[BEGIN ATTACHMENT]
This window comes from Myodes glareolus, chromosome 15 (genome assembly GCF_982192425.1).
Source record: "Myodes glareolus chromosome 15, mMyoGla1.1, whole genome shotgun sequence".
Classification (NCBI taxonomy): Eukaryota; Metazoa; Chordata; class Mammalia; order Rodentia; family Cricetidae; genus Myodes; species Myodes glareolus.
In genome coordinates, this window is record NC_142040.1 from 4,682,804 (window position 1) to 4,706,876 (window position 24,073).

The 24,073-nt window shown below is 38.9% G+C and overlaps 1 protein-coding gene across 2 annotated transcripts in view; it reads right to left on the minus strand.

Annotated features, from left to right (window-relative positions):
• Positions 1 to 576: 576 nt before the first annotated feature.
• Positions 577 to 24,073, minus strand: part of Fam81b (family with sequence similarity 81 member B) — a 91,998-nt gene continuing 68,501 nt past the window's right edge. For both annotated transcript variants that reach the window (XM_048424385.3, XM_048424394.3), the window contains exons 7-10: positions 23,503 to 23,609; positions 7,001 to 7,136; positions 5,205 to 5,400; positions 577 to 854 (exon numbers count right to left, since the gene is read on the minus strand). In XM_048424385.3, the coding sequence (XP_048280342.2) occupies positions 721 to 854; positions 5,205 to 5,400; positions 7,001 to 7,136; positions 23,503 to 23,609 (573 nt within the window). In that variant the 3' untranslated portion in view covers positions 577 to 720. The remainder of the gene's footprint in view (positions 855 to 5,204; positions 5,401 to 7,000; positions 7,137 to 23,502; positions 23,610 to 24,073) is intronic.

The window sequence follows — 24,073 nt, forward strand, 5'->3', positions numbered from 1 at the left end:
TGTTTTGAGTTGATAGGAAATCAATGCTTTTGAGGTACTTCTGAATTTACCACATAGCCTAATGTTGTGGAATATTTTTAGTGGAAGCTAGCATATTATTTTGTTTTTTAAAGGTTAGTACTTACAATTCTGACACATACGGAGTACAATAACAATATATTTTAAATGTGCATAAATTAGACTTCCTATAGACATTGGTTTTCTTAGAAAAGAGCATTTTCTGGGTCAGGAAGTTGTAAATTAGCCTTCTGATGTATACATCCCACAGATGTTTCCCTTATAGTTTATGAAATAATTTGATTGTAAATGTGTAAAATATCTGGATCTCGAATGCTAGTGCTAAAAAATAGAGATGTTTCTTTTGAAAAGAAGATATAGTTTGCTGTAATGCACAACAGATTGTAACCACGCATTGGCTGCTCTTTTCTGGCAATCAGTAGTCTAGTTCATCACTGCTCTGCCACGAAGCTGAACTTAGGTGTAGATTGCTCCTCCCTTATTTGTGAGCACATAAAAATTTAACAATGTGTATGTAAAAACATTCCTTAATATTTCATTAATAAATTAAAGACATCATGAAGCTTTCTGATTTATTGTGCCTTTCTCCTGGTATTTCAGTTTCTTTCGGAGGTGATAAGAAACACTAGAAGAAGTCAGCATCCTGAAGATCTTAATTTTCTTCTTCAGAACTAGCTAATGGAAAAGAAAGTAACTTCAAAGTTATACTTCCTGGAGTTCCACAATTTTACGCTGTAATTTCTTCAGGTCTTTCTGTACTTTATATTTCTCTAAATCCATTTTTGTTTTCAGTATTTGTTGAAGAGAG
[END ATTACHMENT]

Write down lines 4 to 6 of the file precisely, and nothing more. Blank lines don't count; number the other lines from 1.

In genome coordinates, this window is record NC_142040.1 from 4,682,804 (window position 1) to 4,706,876 (window position 24,073).

The 24,073-nt window shown below is 38.9% G+C and overlaps 1 protein-coding gene across 2 annotated transcripts in view; it reads right to left on the minus strand.

Annotated features, from left to right (window-relative positions):